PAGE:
New Mexico Is on Its Way to Become First State with Official Smell

  • This just begs the question, what would the official smell of other states be?

Almost every American is proud of some state. It doesn’t matter if you lived there your entire life, were born there but moved away, or immigrated from another state — there’s that one state that’ll always have a special place in our hearts.

Each state has its own set of officially recognized state symbols to showcase that state pride far and wide. State songs, colors, birds, and natural monuments are common ways to showcase the quintessential elements of your home state.

But no state has an officially designated state smell. That might be about to change, though.

New Mexico could soon become the first U.S. state with its own official aroma. A new bill is on its way through the state legislature that would appoint the whiff of fresh green chilies roasting in the fall as the New Mexico smell.

It’s an apt choice for the state. After all, New Mexico calls itself the Chili Capital of the World — although we’re sure some other places might argue otherwise.

The aroma bill, officially titled Bill 188, was sponsored by state senator William Soules. He, and the Legislative Finance Committee, believe it could attract tourists to New Mexico.

In fact, they’ve prepared a whole official report on it.

“Peak tourist season typically begins in March and tapers down toward the end of October, which would intersect with peak green-chile aromas,” the report states.

“The new state aroma could help draw visitors away from Colorado, which, for some reason, thinks it has green chile comparable to that of New Mexico.”

Ouch. Colorado, need some aloe for that burn?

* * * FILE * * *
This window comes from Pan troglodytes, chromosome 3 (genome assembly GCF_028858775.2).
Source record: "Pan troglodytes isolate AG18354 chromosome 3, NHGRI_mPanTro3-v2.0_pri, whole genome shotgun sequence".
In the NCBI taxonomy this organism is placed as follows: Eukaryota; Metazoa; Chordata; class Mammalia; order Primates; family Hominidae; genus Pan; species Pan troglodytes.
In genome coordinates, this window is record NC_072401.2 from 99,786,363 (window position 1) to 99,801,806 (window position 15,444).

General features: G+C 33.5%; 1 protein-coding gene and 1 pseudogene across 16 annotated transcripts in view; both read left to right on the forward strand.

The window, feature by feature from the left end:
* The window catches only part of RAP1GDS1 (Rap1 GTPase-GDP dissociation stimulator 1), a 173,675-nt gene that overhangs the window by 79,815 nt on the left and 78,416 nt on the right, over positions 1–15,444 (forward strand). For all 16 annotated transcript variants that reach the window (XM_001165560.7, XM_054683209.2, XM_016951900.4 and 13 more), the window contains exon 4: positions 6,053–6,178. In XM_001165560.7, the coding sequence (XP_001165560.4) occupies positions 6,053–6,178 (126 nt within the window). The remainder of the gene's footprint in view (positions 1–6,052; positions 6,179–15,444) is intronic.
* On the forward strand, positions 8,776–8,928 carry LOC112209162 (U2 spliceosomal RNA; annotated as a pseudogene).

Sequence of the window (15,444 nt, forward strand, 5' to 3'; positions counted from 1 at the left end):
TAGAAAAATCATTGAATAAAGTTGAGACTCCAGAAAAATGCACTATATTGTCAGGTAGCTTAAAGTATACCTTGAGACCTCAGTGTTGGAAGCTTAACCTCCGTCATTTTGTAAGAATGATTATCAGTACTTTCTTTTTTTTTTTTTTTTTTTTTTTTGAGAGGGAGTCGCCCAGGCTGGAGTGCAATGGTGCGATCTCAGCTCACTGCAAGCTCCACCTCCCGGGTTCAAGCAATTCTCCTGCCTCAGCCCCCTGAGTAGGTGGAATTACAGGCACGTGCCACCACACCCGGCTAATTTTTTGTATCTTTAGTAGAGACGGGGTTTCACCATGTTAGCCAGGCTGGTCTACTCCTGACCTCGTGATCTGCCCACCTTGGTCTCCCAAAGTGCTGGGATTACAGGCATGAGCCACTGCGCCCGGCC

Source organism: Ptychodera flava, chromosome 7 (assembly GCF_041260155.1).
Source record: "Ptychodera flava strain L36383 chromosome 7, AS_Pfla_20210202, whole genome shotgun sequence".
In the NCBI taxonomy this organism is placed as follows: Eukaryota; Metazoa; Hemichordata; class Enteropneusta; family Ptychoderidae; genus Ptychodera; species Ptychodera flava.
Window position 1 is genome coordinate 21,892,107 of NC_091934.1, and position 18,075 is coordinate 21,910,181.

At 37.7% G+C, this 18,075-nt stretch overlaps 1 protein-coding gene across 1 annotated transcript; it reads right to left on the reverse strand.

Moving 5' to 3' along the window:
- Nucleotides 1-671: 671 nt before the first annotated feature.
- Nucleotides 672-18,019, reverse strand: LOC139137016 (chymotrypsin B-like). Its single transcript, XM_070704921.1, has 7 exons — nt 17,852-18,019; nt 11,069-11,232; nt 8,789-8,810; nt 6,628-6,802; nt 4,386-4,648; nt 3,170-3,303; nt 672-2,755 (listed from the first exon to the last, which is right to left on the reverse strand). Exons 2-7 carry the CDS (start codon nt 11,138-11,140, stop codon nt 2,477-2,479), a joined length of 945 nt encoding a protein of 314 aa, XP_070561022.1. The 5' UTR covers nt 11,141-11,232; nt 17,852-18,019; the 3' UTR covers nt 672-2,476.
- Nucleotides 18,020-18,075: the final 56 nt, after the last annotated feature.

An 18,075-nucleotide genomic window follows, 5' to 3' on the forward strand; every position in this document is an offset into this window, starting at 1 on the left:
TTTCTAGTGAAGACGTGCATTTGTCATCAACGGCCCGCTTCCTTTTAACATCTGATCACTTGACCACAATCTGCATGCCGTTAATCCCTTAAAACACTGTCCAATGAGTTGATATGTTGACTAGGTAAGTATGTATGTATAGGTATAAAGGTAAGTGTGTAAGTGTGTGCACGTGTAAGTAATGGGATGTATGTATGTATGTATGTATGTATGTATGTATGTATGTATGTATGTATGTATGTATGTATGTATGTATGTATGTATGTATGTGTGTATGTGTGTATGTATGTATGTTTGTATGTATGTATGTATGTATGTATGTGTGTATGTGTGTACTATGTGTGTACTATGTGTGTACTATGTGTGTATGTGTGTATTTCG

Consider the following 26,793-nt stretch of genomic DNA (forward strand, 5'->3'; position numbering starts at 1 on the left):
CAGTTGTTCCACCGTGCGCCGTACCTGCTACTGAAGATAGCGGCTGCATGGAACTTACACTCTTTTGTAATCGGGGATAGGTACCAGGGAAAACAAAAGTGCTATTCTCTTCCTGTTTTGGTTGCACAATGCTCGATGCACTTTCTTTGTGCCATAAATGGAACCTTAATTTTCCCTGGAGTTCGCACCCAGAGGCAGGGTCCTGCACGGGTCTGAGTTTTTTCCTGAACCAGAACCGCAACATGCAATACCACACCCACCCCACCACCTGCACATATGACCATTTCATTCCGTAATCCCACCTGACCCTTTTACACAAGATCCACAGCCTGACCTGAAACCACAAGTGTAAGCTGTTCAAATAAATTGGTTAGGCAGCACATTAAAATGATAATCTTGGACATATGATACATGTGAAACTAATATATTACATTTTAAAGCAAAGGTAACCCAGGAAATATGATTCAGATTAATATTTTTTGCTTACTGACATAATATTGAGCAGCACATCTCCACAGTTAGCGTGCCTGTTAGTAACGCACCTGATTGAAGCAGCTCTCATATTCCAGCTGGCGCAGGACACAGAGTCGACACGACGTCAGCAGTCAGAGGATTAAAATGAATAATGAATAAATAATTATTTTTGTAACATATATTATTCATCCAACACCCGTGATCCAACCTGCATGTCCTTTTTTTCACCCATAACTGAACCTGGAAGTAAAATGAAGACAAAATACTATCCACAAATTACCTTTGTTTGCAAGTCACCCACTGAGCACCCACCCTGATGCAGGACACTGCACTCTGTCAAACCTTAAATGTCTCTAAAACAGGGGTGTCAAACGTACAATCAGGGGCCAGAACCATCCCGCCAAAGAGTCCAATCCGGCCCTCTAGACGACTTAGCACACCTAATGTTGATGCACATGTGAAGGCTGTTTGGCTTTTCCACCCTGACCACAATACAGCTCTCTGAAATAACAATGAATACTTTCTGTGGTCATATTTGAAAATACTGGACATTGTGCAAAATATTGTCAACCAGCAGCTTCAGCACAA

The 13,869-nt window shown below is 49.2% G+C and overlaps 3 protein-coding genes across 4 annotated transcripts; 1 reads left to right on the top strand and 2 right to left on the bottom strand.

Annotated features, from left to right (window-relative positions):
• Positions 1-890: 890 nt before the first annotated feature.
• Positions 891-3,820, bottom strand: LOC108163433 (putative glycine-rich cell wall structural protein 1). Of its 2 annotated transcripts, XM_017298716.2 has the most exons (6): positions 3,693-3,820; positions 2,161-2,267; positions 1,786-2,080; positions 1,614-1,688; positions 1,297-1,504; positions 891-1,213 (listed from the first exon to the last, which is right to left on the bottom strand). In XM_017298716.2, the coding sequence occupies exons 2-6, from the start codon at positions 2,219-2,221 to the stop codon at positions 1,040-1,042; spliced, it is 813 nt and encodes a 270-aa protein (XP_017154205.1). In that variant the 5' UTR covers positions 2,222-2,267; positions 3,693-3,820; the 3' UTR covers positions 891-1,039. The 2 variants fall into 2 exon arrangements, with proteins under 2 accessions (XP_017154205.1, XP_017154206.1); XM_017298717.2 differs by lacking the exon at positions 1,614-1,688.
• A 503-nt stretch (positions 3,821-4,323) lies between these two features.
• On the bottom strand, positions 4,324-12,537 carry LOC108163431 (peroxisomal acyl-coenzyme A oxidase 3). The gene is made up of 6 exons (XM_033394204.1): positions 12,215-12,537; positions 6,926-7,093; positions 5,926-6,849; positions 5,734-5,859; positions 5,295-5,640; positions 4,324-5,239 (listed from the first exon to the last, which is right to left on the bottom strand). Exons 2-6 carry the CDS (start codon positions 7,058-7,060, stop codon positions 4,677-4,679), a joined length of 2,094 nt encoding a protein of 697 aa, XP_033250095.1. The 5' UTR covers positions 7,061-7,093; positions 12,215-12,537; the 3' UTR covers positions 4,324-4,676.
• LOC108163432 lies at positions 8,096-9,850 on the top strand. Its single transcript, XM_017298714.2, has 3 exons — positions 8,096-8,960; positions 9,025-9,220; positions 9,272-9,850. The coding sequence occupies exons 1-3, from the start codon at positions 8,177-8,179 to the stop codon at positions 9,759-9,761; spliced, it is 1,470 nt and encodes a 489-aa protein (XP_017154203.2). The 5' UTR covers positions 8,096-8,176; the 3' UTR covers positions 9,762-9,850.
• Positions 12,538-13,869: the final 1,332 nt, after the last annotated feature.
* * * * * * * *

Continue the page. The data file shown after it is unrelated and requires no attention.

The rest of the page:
The State of Strange Symbols

Should the bill be signed into law, it would go into effect on June 16. After that, the “green chilis roasting in the fall” smell would join New Mexico’s other symbols.

Now, designating an official state aroma is a bit unusual. But then again, it’s not like New Mexico is a stranger to weird symbols.

For example, New Mexico has an official state tie — that being the bolo tie. The tie ties back to the state’s Native American and Wild West heritage, and it’s also the official state tie of Texas and Arizona.

Another symbol tying back to New Mexico’s history is its official state cowboy song. That song is “Under New Mexico Skies,” written by Syd Masters.

A much stranger state symbol is New Mexico’s state aircraft. Having an official aircraft isn’t that weird, but why did they pick the hot air balloon?

Oh, apparently it’s because Albuquerque hosts the annual International Balloon Fiesta. The more you know.

But then there’s the most bizarre symbol of all — New Mexico’s official state question. That question is: “Red or green?”

The question refers to — surprise, surprise — chilies. In New Mexican restaurants, it’s traditional to ask “red or green” when a diner orders a dish with chilies in it.

Wonder if the state smell would skew the answer one way or the other.

Smells Like Trouble

Yet the passage of Bill 188 isn’t a clear-cut deal. The report on its financial impact notes a couple of potential problems with the suggested state aroma.

First, the definition of the smell is highly specific. It clearly states the chilies must be roasting in the fall.

Usually, that’s no issue since the ideal harvesting time for chilies generally falls in early October. But the year’s weather could cause chili pods to mature as early as July.

Those chilies need to be roasted, but their aroma couldn’t be marketed as being quintessentially New Mexican. Yes, that is a serious issue.

Additionally, some chili farmers manage to get multiple harvests per year out of their fields. The report states that such intensive production is “completely justified” due to the high demand for green chilies.

“Under the legislation as written, these chiles roasted in the summer would be left out as part of the state’s official aroma,” the report reads.

That kind of smells like bad news. We’ll have to see if the bill goes through, or if the definition of New Mexico’s official aroma gets amended.